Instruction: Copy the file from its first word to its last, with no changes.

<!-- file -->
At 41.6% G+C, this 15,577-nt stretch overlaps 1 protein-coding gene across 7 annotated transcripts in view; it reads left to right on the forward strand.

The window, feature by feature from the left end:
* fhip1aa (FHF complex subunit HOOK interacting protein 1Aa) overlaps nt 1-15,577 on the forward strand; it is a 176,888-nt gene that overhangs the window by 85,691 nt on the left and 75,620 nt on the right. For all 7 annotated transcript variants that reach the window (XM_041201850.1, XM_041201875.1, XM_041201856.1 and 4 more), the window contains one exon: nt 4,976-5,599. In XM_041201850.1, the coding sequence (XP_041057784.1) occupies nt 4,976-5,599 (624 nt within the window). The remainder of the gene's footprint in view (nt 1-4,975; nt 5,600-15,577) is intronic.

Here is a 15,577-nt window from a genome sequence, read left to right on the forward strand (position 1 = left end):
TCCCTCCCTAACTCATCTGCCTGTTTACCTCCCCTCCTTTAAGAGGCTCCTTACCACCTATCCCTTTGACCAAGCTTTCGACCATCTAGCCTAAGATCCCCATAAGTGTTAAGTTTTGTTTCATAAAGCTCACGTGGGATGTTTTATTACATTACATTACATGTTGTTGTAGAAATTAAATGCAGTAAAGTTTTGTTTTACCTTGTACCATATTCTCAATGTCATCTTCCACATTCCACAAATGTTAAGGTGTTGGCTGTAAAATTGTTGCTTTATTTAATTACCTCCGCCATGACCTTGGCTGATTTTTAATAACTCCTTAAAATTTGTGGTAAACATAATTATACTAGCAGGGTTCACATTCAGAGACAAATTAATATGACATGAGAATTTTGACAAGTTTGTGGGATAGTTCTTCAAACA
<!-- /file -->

At 41.6% G+C, this 15,577-nt stretch overlaps 1 protein-coding gene across 7 annotated transcripts in view; it reads left to right on the forward strand.

The window, feature by feature from the left end:
* fhip1aa (FHF complex subunit HOOK interacting protein 1Aa) overlaps nt 1-15,577 on the forward strand; it is a 176,888-nt gene that overhangs the window by 85,691 nt on the left and 75,620 nt on the right. For all 7 annotated transcript variants that reach the window (XM_041201850.1, XM_041201875.1, XM_041201856.1 and 4 more), the window contains one exon: nt 4,976-5,599. In XM_041201850.1, the coding sequence (XP_041057784.1) occupies nt 4,976-5,599 (624 nt within the window). The remainder of the gene's footprint in view (nt 1-4,975; nt 5,600-15,577) is intronic.

Here is a 15,577-nt window from a genome sequence, read left to right on the forward strand (position 1 = left end):
TCCCTCCCTAACTCATCTGCCTGTTTACCTCCCCTCCTTTAAGAGGCTCCTTACCACCTATCCCTTTGACCAAGCTTTCGACCATCTAGCCTAAGATCCCCATAAGTGTTAAGTTTTGTTTCATAAAGCTCACGTGGGATGTTTTATTACATTACATTACATGTTGTTGTAGAAATTAAATGCAGTAAAGTTTTGTTTTACCTTGTACCATATTCTCAATGTCATCTTCCACATTCCACAAATGTTAAGGTGTTGGCTGTAAAATTGTTGCTTTATTTAATTACCTCCGCCATGACCTTGGCTGATTTTTAATAACTCCTTAAAATTTGTGGTAAACATAATTATACTAGCAGGGTTCACATTCAGAGACAAATTAATATGACATGAGAATTTTGACAAGTTTGTGGGATAGTTCTTCAAACA